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Missing Lucile: Memories of the Grandmother I Never Knew (Shannon Ravenel Books) Hardcover – October 12, 2010

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Product Details

  • Series: Shannon Ravenel Books
  • Hardcover: 320 pages
  • Publisher: Algonquin Books; First Edition edition (October 12, 2010)
  • Language: English
  • ISBN-10: 1565126254
  • ISBN-13: 978-1565126251
  • Product Dimensions: 8.6 x 6.3 x 1.1 inches
  • Shipping Weight: 1 pounds
  • Average Customer Review: 4.3 out of 5 stars  See all reviews (3 customer reviews)
  • Amazon Best Sellers Rank: #1,048,512 in Books (See Top 100 in Books)

Editorial Reviews

From Booklist

Berne’s father, John Henry, lost his mother, Lucile, at an early age, an experience that’s haunted him his entire life. Now, as he battles cancer, his daughter wants to help him accomplish something that has eluded him for his 80-plus years: find out who Lucile Kroger really was. The daughter of self-made American grocer Bernard Kroger, Lucile led what many would consider a charmed life, growing up in a sprawling Cincinnati mansion at the turn of the century. Alas, her father was an often difficult man, and when she went to work for him as the Kroger empire’s treasurer, it was a challenging endeavor. Award-winning novelist Berne (The Ghost at the Table, 2006) pores through what turns out to be a rather paltry collection of Kroger family keepsakes in an effort to understand Lucile, from her college years at Wellesley to her stint as a relief worker in post-WWII France. With few facts to go on, the author must reconstruct much of her family history. The effort is laudable, but the end result is only mildly engaging. --Allison Block

About the Author

Suzanne Berne is the author of three novels, the first of which, A Crime in the Neighborhood, won great Britain’s Orange Prize. Her most recent novel is The Ghost at the Table. She lives with her family near Boston and teaches at Boston College.

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Most Helpful Customer Reviews

14 of 14 people found the following review helpful By Crabigail Cassidy TOP 500 REVIEWERVINE VOICE on October 3, 2010
Format: Hardcover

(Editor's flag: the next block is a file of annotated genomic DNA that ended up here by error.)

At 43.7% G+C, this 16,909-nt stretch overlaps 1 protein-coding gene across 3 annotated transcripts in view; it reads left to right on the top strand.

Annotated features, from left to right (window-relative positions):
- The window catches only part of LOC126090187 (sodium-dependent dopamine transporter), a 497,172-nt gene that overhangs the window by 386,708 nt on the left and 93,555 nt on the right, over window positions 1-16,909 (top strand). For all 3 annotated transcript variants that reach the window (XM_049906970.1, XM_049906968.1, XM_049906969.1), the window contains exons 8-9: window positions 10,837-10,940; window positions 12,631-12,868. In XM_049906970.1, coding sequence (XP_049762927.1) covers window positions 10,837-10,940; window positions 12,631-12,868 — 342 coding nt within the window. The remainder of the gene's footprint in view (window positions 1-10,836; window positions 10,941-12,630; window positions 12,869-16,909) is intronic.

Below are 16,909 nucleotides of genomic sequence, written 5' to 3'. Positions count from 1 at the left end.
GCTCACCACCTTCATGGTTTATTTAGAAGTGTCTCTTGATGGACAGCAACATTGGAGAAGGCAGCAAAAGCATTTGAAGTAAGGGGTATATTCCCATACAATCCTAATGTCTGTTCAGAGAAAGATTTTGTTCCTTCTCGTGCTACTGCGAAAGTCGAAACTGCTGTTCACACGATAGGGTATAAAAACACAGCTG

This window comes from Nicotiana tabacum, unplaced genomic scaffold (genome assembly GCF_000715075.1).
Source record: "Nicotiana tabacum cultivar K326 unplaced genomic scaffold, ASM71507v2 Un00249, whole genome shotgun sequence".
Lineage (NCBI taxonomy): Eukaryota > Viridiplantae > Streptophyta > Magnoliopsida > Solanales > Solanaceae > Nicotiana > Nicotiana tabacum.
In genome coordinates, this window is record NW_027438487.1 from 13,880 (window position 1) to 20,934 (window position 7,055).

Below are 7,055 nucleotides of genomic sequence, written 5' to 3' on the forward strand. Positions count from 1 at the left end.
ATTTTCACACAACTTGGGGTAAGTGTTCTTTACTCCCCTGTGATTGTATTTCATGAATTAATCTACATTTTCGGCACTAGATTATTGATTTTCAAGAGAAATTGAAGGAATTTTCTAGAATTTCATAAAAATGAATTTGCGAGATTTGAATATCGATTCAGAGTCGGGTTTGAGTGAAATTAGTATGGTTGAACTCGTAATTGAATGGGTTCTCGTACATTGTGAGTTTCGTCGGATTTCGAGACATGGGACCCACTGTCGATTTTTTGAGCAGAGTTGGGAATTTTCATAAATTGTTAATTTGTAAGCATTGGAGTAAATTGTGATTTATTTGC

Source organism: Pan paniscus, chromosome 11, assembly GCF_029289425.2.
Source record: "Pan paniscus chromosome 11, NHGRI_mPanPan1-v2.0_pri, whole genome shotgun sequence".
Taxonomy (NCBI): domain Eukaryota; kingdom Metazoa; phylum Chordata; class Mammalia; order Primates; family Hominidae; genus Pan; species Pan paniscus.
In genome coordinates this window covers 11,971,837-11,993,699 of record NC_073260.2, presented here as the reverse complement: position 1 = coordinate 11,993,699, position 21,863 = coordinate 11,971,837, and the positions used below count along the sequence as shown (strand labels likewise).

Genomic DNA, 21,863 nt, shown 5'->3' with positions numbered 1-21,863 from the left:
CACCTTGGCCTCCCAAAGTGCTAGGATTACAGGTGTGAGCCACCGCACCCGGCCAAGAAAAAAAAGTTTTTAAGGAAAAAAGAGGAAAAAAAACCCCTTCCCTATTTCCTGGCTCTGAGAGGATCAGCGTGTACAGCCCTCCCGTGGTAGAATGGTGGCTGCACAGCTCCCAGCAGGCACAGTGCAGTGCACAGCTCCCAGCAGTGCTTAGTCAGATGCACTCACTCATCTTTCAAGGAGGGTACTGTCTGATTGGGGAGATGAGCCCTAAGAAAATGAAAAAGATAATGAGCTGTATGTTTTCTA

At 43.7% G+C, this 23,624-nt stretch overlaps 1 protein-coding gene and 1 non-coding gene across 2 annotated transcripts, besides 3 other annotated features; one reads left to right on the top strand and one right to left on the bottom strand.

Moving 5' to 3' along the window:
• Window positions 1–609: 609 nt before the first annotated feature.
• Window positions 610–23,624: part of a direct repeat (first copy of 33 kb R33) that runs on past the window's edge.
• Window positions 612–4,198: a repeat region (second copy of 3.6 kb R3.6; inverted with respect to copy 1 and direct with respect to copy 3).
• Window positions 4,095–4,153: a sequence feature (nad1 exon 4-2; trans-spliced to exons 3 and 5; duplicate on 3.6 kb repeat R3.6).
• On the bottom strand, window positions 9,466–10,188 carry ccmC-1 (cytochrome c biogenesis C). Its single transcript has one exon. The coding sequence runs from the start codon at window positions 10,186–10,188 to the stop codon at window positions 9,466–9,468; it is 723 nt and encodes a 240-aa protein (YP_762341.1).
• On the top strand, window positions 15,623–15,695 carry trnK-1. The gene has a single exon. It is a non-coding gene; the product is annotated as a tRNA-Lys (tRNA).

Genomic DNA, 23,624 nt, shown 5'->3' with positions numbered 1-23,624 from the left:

This book is author Suzanne Berne's search for her paternal grandmother who died in 1932 and left a void in her family's personal history that was never filled and never completely understood.
Ironically, Berne's grandmother Lucile Kroger Berne was not exactly a typical wife and mother by circumstance or inclination. The third child of Bernard Kroger, a self-made supermarket magnate who founded in the late 19th century what would become the Kroger Grocery chain, Lucile was essentially a child of great privilege. The first family member to graduate college, Lucile had a sharp mind for business and during the period of WWI served as the treasurer of her father's company when her brothers were off serving in the military. She was an aid worker in Europe as the war wound down and an early feminist who participated in the causes of early 20th century women. She was also a seemingly depressed wife and housewife who found little happiness in her marriage and home. It was Berne's quest to find all of this out about her grandmother and debunk the myths and misconceptions that had been handed down through family lore in remote bits and pieces.
On the face of it, the facts concerning Berne's grandmother are not necessarily explosive or riddled with scandal or intrigue though they certainly are interesting. However, what really appealed to me was the combination of discovery and greater understanding that occurred between Berne and her sometimes estranged father/Lucile's son, who was essentially a lost child for most of his life and had a very real disconnect with his own family as he appeared and then disappeared out of the lives of his children. Berne's quest was fascinating.
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5 of 5 people found the following review helpful By bookie on December 2, 2010
Format: Hardcover
Suzanne Berne is a truly gifted novelist. Her previous three books I have immensely enjoyed. I appreciated the personal slant to this novel. I read this book extremely quickly and found the story of finding a deeper understanding of yourself through an exploration of family history important, poignant, and deeply relevant to any reader. Readers get to be present for Berne's creation of her personal narrative through her exploration of her family history through remembered family vignettes and found documents-- a touching and moving process to be able to witness. Made me think a lot about my own family in the process.

Highly recommend this to any reader.
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By Nomi Redding on November 30, 2013
Format: Kindle Edition Verified Purchase
I had higher hopes for this book, given the synopsis and intriguing concept, to research/reconstruct the life of a relative personally unknown to the author. While there were glimpses of interesting discoveries, ultimately the book seemed empty of reality, instead filled, in a somewhat tedious and annoying way, by speculations of the author, calling into question, "What/whose memories are we talking about here?" Those who would not be as bothered by her style might enjoy the book more than I.
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